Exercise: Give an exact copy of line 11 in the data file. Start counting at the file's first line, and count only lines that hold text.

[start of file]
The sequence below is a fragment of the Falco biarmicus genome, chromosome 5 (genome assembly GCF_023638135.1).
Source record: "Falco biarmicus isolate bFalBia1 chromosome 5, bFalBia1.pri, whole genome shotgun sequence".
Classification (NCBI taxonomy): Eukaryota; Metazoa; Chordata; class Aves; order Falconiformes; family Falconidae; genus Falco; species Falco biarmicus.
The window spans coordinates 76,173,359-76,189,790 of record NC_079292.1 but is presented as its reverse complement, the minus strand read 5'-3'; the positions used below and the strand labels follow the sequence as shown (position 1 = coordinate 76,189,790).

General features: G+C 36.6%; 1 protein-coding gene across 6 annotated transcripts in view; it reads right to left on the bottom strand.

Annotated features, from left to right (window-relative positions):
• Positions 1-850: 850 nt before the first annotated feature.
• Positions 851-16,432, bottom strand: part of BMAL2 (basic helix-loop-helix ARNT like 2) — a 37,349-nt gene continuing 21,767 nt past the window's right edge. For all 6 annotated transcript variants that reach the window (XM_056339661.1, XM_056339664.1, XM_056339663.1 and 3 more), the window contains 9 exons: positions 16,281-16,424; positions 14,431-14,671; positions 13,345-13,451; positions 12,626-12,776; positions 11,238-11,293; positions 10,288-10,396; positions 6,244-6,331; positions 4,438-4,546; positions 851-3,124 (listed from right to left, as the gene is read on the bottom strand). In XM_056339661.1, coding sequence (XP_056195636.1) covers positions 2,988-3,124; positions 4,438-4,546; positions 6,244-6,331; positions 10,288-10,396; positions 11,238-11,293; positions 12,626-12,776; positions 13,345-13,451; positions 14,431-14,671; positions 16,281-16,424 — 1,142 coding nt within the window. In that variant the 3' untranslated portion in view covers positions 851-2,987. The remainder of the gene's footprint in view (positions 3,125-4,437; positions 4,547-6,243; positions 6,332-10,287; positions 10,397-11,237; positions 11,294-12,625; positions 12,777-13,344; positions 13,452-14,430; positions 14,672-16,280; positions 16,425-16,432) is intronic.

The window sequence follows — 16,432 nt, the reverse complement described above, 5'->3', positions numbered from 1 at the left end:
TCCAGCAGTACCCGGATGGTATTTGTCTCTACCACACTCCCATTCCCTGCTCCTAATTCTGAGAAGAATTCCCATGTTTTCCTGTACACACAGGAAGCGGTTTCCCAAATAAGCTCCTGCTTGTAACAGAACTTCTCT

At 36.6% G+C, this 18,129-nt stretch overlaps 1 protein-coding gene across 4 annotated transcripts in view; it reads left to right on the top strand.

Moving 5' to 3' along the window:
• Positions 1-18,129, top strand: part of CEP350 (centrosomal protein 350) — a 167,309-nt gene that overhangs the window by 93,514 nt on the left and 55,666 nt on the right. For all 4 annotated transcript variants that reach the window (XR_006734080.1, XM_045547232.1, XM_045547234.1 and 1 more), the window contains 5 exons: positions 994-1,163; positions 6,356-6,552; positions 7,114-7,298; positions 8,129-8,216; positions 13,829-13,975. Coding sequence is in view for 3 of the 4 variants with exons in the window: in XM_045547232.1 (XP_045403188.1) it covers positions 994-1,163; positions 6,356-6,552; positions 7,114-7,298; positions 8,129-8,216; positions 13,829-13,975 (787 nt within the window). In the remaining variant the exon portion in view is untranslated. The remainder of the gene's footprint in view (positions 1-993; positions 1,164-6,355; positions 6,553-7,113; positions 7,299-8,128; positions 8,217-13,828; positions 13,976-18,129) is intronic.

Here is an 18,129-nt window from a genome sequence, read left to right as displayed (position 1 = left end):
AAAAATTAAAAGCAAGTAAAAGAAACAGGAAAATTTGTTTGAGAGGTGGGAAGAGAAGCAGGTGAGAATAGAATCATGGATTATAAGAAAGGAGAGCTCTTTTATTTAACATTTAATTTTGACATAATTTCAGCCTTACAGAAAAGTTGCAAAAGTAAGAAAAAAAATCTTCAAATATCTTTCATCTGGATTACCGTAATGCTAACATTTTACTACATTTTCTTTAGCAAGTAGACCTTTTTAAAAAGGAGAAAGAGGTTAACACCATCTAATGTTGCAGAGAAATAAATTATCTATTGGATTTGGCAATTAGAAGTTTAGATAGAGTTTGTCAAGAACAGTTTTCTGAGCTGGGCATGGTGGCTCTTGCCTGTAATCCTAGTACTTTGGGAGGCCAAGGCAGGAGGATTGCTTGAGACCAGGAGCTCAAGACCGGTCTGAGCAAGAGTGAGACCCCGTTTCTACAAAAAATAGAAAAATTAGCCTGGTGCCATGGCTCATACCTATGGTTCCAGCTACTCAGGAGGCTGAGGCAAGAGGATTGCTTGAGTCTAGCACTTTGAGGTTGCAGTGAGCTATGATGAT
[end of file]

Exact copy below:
At 36.6% G+C, this 18,129-nt stretch overlaps 1 protein-coding gene across 4 annotated transcripts in view; it reads left to right on the top strand.